Minions debut takes over US box office | News Entertainment

Minions debut takes over US box office

13 Jul 2015 | Author: | No comments yet »

‘Minions’ swarms box office with $115.2M haul.

Universal’s Minions overran the box office over the weekend as audiences in the US and Canada shelled out an estimated $115.2 million (Dh423.1 million) to see the evil-master-serving horde frolic on the big screen. It is the best opening yet for the hugely successful “Despicable Me” franchise, following an ubiquitous marketing effort that blanketed billboards, McDonald’s meals and Amazon.com Inc.

“Minions” ruled the weekend box office, racking up a massive $115.2 million in North America, for the second biggest animated film opening in history. It was the second-biggest opening ever for an animated film and an easy win for the sidekicks who took the spotlight after playing supporting roles in two previous Despicable Me movies. Directed by Peter Coffin, who co-directed the Despicable Me 1 and 2 and voices the Minions, the movie easily beat Jurassic World, another Universal picture that grossed $18.1 million in its fifth weekend after release, according to box office tracker Rentrak.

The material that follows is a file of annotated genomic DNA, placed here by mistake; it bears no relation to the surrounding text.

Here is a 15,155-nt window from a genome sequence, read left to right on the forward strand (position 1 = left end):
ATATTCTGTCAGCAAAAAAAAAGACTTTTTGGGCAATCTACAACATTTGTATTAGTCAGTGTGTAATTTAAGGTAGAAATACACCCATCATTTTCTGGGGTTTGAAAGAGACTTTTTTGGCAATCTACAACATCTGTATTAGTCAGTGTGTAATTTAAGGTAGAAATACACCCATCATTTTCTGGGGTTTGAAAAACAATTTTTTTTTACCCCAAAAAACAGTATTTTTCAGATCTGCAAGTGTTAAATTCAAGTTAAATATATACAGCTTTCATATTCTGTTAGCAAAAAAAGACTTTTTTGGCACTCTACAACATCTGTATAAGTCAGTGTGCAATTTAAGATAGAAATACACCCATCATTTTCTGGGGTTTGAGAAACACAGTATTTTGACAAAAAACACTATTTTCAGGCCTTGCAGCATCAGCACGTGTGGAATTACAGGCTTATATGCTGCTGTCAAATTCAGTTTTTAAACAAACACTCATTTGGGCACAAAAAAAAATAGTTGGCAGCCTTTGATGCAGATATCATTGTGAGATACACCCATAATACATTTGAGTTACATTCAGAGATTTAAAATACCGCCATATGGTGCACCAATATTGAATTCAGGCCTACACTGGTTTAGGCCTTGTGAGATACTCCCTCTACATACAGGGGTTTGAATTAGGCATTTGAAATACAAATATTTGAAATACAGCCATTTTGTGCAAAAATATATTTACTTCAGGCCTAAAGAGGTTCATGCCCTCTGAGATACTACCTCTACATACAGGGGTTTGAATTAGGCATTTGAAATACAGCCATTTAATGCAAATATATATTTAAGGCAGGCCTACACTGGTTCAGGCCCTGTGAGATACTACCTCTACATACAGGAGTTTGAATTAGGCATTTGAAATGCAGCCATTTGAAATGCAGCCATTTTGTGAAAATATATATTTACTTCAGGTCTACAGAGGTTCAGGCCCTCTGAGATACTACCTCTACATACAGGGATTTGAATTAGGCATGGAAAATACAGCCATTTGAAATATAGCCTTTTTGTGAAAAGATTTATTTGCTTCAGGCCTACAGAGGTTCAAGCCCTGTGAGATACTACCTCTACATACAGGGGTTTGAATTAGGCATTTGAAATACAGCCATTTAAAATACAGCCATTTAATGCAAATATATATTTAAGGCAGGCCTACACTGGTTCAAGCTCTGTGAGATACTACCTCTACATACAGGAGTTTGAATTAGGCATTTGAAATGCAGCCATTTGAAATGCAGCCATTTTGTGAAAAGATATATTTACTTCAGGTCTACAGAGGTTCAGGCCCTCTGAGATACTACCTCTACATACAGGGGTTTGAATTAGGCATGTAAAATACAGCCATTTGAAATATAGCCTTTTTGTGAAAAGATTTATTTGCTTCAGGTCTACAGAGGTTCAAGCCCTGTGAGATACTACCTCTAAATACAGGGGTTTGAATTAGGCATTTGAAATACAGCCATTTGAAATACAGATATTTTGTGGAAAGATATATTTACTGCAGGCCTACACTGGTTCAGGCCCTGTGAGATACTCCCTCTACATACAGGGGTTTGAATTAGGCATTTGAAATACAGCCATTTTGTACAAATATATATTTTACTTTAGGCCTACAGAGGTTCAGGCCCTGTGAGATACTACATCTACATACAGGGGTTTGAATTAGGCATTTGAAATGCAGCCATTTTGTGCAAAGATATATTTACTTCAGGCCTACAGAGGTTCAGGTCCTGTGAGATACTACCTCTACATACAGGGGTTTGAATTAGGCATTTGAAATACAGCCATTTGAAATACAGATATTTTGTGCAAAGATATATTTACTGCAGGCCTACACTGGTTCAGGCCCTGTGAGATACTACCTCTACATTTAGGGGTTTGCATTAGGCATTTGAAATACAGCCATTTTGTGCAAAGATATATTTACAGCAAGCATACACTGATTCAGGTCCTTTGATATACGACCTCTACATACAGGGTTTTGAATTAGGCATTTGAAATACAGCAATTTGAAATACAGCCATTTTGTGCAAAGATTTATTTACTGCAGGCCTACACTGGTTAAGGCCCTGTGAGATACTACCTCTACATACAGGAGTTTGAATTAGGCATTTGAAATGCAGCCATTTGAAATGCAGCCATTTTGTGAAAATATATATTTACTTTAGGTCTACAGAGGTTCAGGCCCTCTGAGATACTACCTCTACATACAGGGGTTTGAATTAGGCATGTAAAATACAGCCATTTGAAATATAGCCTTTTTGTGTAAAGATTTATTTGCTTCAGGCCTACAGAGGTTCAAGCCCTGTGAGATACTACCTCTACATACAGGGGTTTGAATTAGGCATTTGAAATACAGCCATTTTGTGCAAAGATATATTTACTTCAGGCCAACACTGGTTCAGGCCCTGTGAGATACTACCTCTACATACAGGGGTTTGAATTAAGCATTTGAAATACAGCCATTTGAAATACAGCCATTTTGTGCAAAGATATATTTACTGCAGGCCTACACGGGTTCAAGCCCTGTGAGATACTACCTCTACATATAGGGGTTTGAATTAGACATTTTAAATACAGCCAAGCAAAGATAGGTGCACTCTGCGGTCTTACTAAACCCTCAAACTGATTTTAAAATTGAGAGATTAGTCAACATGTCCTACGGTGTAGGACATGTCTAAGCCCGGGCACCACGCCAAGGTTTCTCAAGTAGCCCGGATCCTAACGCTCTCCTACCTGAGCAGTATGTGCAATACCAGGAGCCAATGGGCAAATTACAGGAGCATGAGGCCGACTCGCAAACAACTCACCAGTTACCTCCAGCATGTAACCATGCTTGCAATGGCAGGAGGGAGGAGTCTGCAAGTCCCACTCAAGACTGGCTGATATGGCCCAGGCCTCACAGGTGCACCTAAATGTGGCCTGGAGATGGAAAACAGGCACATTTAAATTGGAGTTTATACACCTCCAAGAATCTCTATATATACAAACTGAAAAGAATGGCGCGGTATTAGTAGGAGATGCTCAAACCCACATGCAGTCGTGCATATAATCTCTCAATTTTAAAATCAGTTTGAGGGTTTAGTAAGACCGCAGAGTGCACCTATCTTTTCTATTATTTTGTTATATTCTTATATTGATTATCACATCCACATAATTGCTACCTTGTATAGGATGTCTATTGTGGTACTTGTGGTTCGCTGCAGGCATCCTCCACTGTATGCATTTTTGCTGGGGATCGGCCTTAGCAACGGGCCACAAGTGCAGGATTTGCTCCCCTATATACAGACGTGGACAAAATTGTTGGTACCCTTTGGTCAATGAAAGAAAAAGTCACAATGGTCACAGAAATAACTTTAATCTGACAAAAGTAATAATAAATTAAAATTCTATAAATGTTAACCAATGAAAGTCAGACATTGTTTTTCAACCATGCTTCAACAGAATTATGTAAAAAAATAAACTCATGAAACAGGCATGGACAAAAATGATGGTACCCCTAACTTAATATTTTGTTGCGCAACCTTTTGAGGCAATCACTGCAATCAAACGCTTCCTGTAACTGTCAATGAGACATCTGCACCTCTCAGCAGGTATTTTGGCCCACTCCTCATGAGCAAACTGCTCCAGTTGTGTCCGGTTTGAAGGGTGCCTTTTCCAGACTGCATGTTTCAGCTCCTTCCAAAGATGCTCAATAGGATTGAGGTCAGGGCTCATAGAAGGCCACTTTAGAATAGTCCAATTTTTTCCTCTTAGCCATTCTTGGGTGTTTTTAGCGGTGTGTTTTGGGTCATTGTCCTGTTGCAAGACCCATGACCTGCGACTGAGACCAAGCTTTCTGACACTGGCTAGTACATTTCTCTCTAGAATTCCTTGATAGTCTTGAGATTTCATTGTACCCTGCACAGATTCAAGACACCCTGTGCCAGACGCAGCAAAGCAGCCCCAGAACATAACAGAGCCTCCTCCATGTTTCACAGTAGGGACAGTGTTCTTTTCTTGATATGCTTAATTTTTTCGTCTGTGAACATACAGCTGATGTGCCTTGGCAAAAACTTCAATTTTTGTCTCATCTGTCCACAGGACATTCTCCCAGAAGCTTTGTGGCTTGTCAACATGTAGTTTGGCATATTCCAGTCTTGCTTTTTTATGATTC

AMZN 2.10 % packages. “Minions” was followed by summer box-office mainstays “Jurassic World,” which grossed an estimated $18.1 million for a total of $590.7 million, and “Inside Out,” which added $17.1 million to its haul of $283.6 million. The Universal and Illumination Entertainment spinoff to “Despicable Me” just missed the domestic record set by “Shrek the Third’s” $121.6 million kickoff in 2007, while continuing animation maestro Chris Meledandri’s hot streak at the multiplexes.